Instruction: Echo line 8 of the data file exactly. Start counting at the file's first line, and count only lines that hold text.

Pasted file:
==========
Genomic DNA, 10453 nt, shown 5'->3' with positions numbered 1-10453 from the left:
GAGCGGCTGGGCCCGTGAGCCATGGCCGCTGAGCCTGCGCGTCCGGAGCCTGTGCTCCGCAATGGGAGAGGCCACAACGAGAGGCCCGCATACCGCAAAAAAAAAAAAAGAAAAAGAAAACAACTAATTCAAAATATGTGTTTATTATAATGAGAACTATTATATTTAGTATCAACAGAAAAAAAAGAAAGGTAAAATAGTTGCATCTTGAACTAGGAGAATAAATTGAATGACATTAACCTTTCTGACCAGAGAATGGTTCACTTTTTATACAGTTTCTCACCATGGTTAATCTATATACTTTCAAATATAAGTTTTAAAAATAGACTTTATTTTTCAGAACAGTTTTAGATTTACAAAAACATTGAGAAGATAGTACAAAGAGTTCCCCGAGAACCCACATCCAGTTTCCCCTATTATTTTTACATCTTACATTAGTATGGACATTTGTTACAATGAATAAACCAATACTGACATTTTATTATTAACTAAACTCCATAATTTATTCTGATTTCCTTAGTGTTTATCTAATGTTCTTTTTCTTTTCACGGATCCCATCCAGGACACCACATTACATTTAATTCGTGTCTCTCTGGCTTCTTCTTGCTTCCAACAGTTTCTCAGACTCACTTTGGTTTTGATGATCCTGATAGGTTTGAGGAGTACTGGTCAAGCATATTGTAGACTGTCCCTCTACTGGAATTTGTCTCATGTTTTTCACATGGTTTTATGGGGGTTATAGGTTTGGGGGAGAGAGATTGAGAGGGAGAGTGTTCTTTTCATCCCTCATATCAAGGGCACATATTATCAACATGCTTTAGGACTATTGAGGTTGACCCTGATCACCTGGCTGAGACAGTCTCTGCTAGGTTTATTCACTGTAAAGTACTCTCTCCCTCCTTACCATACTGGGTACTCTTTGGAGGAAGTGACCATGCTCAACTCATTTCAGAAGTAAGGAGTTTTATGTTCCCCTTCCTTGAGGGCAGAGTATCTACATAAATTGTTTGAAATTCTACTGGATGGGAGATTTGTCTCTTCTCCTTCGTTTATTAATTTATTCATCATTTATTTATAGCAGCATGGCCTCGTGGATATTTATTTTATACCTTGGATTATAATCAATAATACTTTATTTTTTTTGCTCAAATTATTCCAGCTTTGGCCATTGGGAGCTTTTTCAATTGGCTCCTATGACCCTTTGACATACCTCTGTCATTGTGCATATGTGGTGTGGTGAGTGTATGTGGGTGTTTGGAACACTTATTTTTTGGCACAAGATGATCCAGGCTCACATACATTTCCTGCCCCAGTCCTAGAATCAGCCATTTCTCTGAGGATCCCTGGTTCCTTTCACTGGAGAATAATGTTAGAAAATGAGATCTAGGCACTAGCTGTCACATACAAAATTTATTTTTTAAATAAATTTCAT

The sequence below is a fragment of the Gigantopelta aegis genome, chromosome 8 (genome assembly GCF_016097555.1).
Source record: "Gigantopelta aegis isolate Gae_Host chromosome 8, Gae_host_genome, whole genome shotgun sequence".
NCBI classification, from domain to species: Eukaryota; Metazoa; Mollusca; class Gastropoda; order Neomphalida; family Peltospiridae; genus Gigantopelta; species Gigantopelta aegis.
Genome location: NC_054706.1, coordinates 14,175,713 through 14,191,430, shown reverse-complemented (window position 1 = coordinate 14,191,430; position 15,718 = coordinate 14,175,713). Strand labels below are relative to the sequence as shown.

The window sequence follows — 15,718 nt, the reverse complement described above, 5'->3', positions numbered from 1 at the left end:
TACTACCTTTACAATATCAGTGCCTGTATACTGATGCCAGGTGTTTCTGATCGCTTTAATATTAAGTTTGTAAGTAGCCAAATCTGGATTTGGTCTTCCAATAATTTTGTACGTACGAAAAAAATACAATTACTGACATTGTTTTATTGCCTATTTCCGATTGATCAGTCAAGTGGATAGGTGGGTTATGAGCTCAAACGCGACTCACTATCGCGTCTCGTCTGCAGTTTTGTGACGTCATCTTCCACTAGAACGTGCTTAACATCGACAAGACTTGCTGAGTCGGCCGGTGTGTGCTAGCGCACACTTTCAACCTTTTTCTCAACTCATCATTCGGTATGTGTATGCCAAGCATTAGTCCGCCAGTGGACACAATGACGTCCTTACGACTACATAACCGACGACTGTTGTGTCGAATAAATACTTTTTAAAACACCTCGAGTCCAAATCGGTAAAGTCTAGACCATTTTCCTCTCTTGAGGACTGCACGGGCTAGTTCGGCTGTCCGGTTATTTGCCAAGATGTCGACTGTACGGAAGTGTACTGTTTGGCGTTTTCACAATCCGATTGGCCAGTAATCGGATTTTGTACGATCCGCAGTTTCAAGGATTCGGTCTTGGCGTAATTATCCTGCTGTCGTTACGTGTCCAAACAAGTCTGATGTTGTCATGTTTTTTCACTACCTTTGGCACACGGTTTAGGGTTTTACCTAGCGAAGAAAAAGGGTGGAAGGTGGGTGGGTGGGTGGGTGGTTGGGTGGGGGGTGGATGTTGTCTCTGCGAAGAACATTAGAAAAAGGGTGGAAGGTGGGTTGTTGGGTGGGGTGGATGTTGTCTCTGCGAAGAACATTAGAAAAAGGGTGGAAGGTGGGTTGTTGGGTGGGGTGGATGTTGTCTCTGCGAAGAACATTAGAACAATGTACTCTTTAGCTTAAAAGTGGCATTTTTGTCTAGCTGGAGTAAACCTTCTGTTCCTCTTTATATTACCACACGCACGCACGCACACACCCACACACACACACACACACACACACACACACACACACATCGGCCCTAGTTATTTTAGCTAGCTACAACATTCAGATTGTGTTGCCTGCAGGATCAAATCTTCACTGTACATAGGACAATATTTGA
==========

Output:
TACTACCTTTACAATATCAGTGCCTGTATACTGATGCCAGGTGTTTCTGATCGCTTTAATATTAAGTTTGTAAGTAGCCAAATCTGGATTTGGTCTTCCAATAATTTTGTACGTACGAAAAAAATACAATTACTGACATTGTTTTATTGCCTATTTCCGATTGATCAGTCAAGTGGATAGGTGGGTTATGAGCTCAAACGCGACTCACTATCGCGTCTCGTCTGCAGTTTTGTGACGTCATCTTCCACTAGAACGTGCTTAACATCGACAAGACTTGCTGAGTCGGCCGGTGTGTGCTAGCGCACACTTTCAACCTTTTTCTCAACTCATCATTCGGTATGTGTATGCCAAGCATTAGTCCGCCAGTGGACACAATGACGTCCTTACGACTACATAACCGACGACTGTTGTGTCGAATAAATACTTTTTAAAACACCTCGAGTCCAAATCGGTAAAGTCTAGACCATTTTCCTCTCTTGAGGACTGCACGGGCTAGTTCGGCTGTCCGGTTATTTGCCAAGATGTCGACTGTACGGAAGTGTACTGTTTGGCGTTTTCACAATCCGATTGGCCAGTAATCGGATTTTGTACGATCCGCAGTTTCAAGGATTCGGTCTTGGCGTAATTATCCTGCTGTCGTTACGTGTCCAAACAAGTCTGATGTTGTCATGTTTTTTCACTACCTTTGGCACACGGTTTAGGGTTTTACCTAGCGAAGAAAAAGGGTGGAAGGTGGGTGGGTGGGTGGGTGGTTGGGTGGGGGGTGGATGTTGTCTCTGCGAAGAACATTAGAAAAAGGGTGGAAGGTGGGTTGTTGGGTGGGGTGGATGTTGTCTCTGCGAAGAACATTAGAAAAAGGGTGGAAGGTGGGTTGTTGGGTGGGGTGGATGTTGTCTCTGCGAAGAACATTAGAACAATGTACTCTTTAGCTTAAAAGTGGCATTTTTGTCTAGCTGGAGTAAACCTTCTGTTCCTCTTTATATTACCACACGCACGCACGCACACACCCACACACACACACACACACACACACACACACACACACATCGGCCCTAGTTATTTTAGCTAGCTACAACATTCAGATTGTGTTGCCTGCAGGATCAAATCTTCACTGTACATAGGACAATATTTGA